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English Formalism and Russian Formalism:
Clive Bell and Viktor Shklovsky

Trevor Pateman

Abstract: This essay examines the nature of aesthetic and literary Formalism, especially as defended in the work of Clive Bell and Viktor Shklovsky. It seeks to show how very different are the formalisms of these two near-contemporary theorists and practitioners.

Art makers can be more or less preoccupied with the formal properties of their works. Aesthetic experience has always been linked - sometimes centrally linked - to the experience of form in nature or art. Critics and theorists generally, and sometimes exclusively, concern themselves with the form of works of art. The greater the emphasis on form, the more we are likely to dub someone a formalist and their approach formalism, whether they be artist, philosopher or critic.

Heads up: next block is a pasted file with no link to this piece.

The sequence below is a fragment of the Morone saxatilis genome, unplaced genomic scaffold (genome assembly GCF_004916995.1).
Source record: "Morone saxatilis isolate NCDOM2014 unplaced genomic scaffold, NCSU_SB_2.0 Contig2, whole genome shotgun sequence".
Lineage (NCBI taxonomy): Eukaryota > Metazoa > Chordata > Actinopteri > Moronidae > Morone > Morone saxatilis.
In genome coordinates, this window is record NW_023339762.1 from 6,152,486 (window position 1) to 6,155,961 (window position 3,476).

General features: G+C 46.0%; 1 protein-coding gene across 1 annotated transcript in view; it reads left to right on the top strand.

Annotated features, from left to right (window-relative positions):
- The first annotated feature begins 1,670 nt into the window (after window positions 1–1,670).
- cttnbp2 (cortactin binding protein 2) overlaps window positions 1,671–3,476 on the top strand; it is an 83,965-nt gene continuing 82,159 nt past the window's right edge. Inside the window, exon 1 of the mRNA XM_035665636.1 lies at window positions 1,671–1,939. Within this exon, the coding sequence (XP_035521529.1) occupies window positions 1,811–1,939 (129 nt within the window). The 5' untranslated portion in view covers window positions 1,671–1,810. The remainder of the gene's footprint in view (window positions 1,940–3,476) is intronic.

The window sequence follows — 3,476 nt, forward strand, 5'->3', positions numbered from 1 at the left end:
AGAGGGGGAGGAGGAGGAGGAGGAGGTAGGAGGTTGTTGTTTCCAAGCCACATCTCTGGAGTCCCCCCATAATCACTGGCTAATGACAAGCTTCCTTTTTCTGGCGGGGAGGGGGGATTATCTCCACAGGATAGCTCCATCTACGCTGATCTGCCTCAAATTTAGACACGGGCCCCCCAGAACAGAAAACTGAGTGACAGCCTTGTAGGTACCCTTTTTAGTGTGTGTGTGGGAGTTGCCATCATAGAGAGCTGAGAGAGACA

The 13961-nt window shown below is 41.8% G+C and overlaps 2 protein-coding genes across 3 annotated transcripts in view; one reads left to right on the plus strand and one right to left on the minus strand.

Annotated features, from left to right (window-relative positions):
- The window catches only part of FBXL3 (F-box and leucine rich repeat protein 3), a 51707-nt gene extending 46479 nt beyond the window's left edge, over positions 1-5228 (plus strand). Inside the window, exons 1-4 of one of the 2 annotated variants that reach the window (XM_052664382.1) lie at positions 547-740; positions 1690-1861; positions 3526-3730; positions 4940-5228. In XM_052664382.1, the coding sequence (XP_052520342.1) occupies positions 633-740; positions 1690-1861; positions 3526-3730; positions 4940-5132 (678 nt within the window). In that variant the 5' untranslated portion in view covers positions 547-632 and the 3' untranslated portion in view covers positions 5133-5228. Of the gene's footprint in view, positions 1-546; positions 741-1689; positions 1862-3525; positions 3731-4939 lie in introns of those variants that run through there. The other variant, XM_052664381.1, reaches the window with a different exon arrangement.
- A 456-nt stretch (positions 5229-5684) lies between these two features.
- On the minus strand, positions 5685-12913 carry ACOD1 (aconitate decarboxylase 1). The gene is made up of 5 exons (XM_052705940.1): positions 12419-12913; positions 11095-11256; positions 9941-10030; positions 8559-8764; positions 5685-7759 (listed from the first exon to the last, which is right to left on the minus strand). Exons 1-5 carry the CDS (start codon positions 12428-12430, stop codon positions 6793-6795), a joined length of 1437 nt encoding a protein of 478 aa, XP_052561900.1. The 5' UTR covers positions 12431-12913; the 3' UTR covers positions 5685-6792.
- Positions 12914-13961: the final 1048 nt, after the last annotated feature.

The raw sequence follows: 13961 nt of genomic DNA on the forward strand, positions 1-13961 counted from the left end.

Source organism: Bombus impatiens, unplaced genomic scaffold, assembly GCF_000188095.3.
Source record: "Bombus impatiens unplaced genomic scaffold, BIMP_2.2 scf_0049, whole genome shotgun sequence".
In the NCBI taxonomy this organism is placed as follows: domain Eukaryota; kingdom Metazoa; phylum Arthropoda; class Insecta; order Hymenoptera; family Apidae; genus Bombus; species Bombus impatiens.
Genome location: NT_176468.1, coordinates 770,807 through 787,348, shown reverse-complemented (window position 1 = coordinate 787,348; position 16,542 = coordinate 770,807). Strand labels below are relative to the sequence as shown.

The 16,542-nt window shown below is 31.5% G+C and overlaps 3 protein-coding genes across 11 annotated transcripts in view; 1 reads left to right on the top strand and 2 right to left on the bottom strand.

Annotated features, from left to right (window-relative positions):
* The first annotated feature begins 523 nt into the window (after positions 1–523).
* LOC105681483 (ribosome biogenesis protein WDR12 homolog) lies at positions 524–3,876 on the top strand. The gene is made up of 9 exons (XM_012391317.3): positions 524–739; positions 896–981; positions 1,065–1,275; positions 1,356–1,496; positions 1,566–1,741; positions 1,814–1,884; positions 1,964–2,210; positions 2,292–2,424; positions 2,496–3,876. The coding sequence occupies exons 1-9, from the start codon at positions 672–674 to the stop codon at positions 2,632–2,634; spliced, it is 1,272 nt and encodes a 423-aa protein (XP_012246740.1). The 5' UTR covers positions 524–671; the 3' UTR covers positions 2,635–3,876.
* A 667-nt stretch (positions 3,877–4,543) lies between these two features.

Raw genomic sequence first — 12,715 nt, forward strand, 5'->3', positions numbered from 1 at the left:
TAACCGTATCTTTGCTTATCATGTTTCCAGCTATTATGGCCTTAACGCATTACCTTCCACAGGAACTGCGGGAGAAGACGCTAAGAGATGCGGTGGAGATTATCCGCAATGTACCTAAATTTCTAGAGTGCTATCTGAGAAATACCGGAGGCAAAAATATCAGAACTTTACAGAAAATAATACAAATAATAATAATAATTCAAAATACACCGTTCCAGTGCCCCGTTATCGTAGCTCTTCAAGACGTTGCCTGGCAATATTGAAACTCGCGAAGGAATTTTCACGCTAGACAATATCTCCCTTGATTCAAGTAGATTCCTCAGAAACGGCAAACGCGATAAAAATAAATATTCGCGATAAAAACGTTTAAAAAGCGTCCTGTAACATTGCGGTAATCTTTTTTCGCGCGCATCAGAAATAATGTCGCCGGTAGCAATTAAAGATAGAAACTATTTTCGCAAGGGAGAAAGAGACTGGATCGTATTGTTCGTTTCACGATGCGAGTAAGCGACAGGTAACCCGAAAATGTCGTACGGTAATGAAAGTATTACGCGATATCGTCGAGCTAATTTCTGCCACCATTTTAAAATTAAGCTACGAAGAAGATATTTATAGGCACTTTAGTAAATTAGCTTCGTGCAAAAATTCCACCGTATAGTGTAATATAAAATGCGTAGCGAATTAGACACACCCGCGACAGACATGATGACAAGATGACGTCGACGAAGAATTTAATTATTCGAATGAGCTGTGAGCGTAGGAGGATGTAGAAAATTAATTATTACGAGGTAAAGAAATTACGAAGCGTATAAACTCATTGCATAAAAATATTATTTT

In each case, we can ask not only what formalism is or might be, but whether it is a good thing and whether you can have too much of it, as well as too little.

It is hard to imagine a (serious) artist not preoccupied with form in their work, though Oscar Wilde in The Decay of Lying (1891) complains that neglect of form is all too common among his contemporaries who nonetheless lay claim to serious consideration. There are writers, he says, who are so urgently oppressed by the need to express themselves or transmit a Message that they quite neglect their proper artistic work. Such would-be artists will, of course, usually end up experiencing Form in its coercive aspects, as when they are told by a potential publisher or producer that their novel simply has too many characters or that their play is too long (and boring).